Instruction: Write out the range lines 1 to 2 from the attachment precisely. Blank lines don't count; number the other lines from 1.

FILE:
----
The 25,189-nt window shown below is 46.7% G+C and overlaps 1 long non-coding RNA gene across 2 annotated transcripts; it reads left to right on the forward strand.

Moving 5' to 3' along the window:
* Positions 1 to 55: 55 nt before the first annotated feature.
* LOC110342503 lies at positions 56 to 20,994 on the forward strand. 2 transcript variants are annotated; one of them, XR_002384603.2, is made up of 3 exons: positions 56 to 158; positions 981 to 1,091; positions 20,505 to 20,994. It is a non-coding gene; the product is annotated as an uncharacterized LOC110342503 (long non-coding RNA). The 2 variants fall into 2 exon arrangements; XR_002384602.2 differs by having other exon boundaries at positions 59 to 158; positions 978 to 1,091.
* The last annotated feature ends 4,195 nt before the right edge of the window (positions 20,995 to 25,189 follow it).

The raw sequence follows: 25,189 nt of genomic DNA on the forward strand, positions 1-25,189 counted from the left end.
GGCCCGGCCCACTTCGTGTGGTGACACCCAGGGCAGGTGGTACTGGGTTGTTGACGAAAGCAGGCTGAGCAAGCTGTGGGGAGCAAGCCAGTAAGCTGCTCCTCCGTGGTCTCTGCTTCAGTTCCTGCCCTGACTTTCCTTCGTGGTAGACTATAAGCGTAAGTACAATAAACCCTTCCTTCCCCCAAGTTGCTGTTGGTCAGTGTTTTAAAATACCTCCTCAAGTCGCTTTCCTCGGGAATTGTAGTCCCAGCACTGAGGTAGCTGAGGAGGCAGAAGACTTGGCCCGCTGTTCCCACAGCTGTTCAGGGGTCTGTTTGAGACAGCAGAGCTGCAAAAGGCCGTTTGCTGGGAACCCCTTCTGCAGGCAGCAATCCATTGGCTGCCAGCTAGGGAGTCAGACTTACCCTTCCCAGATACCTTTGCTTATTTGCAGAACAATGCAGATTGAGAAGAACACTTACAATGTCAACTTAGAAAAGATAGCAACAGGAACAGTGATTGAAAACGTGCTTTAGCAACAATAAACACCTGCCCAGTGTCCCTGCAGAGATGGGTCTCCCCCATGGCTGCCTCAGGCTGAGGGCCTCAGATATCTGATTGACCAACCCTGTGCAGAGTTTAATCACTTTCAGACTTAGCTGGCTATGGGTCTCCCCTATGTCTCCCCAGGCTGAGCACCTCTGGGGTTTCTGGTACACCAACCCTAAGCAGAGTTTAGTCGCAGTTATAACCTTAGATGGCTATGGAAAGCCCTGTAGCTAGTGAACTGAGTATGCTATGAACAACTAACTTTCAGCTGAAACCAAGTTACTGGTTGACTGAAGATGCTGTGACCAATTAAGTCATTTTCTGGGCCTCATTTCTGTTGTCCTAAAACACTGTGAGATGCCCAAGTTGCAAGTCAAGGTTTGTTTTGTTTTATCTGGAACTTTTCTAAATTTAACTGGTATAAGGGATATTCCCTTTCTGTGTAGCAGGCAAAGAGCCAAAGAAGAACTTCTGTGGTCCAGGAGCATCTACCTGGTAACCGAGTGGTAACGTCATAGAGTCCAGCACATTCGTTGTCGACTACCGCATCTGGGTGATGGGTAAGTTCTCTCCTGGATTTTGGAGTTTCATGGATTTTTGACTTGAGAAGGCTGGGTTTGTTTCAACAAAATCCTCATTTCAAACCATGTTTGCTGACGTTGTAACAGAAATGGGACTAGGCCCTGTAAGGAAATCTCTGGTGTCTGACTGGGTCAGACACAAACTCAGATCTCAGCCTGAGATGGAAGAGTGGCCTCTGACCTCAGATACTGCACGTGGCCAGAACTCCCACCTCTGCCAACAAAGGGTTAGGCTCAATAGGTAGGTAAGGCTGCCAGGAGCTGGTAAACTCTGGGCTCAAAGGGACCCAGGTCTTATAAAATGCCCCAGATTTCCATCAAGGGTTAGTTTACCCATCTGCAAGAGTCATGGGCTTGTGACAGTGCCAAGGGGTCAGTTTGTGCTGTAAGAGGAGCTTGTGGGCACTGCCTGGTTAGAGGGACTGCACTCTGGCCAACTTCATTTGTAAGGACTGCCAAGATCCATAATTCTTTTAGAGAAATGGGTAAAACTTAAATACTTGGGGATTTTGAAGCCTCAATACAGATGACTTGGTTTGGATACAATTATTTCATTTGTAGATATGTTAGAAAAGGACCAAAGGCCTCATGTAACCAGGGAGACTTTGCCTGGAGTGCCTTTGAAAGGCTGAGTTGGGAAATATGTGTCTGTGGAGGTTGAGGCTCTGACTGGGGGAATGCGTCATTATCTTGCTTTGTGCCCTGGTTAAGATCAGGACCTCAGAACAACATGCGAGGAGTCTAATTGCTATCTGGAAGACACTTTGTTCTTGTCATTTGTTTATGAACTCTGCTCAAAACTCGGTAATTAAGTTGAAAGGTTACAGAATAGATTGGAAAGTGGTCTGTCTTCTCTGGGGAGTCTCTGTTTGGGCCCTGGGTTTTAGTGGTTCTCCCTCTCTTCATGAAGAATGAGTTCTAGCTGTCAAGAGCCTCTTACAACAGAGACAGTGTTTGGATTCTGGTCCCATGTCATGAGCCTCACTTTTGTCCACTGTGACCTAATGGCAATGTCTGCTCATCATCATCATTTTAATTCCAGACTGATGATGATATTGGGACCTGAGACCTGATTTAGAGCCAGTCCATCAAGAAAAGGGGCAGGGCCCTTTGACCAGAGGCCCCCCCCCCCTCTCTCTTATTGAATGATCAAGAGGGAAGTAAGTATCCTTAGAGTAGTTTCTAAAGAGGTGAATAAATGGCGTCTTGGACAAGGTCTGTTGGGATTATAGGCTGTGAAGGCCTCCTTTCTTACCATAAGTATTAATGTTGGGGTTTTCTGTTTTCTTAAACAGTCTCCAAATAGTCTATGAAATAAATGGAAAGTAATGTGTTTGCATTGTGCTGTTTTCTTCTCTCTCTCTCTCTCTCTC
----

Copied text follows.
The 25,189-nt window shown below is 46.7% G+C and overlaps 1 long non-coding RNA gene across 2 annotated transcripts; it reads left to right on the forward strand.

Moving 5' to 3' along the window: